COLUMBUS, Ohio — Central Ohio is making strides in recovering from the COVID-19 Pandemic.
More and more events and businesses are opening up. While the recovery begins, this pandemic is leaving behind scars at a time when businesses prepare for a new way of operating. For one industry, it may not be business as usual.
Over the past year, the number of people working in offices in downtown Columbus has dwindled and there is less traffic in the streets. Many businesses have sent people home to work remotely as part of their efforts to stop the spread of the coronavirus.
Now, a year later and working remotely has become normal. Some businesses are considering having their employees "not" come into the office at all even when it’s safe.
That leaves the question: Do businesses need to downsize office space?
"Cost savings has been part of the conversation we've had with clients," said Damla Gerhart, one of the senior managing directors at CBRE. This is a firm that deals with commercial real estate including in Columbus.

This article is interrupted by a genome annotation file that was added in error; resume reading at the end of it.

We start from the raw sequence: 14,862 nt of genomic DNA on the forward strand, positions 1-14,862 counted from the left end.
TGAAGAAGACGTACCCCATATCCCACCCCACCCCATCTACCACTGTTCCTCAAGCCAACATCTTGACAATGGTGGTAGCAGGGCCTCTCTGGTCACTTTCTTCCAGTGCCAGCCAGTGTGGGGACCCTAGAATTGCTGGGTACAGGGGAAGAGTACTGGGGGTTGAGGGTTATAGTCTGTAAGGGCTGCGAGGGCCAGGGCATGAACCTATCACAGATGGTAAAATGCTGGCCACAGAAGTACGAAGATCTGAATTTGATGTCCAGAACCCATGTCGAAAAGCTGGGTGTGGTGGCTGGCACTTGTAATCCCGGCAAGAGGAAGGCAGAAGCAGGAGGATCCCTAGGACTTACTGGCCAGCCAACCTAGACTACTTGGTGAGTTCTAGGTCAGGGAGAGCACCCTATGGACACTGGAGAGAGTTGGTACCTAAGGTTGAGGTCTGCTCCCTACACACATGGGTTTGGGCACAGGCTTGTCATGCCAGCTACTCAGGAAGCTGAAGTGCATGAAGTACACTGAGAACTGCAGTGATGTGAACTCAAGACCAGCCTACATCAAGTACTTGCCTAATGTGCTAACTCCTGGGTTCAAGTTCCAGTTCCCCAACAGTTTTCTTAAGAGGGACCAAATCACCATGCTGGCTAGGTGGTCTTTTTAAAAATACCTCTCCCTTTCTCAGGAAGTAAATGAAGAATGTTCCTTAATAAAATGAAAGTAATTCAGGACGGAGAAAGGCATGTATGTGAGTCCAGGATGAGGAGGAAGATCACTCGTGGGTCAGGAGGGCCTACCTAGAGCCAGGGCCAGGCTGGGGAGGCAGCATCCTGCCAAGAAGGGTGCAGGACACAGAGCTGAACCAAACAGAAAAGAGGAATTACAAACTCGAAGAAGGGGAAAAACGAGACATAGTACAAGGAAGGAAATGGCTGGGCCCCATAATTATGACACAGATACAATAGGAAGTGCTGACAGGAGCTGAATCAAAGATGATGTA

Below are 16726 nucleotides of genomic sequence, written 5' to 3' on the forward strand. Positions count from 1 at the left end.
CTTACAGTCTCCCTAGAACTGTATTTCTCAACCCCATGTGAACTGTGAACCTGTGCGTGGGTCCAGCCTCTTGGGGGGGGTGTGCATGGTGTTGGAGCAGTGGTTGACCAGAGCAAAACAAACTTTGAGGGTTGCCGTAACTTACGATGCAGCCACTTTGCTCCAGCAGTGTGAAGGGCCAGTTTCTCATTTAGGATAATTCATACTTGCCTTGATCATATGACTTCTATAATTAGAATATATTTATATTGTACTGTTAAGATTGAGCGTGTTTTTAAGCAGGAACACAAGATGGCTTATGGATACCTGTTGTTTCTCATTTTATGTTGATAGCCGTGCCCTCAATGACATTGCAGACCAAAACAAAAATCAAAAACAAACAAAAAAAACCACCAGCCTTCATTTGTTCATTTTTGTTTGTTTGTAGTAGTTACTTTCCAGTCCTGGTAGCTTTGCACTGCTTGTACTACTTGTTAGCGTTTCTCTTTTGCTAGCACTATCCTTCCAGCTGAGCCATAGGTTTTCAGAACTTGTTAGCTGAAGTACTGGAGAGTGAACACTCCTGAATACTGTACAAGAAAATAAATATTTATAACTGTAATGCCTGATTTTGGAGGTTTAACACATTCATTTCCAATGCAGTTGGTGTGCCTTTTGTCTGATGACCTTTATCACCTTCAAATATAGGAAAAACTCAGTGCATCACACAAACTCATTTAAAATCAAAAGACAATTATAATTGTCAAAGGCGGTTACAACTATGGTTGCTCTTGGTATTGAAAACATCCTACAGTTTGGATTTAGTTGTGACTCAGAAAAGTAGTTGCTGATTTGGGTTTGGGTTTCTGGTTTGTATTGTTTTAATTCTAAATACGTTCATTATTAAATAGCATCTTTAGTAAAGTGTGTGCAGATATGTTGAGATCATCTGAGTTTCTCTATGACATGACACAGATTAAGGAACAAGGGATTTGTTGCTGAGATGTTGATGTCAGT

Corporations are starting to take a second look at their operations with some realizing that it just might be cheaper to downsize and keep their workers working remotely from home.
"We think this will likely result in somewhat of a reduced real estate footprint but the outcomes will vary by company and location," Gerhart said.
Itzhak Ben-Davis agrees. "The data shows there's an uptick in vacancies. You can see it driving around...less traffic".
Ben-Davis, a professor at The Ohio State University College of Business, said it makes good sense for companies to downsize and save money now that we've learned to work remotely successfully.
Gerhart said some businesses are signing short-term leases to buy themselves more time to consider downsizing.
If companies decide to downsize it could become a win-win for employees who want to work from home and for businesses who are looking to save money by cutting down on office space.
There is a downside to downsizing that would include economic impacts to corporate real estate businesses, like CBRE. If downsizing becomes a trend, it could also cost the city of Columbus millions of dollars in taxes spent by corporations who hold (or used to hold) space in downtown buildings.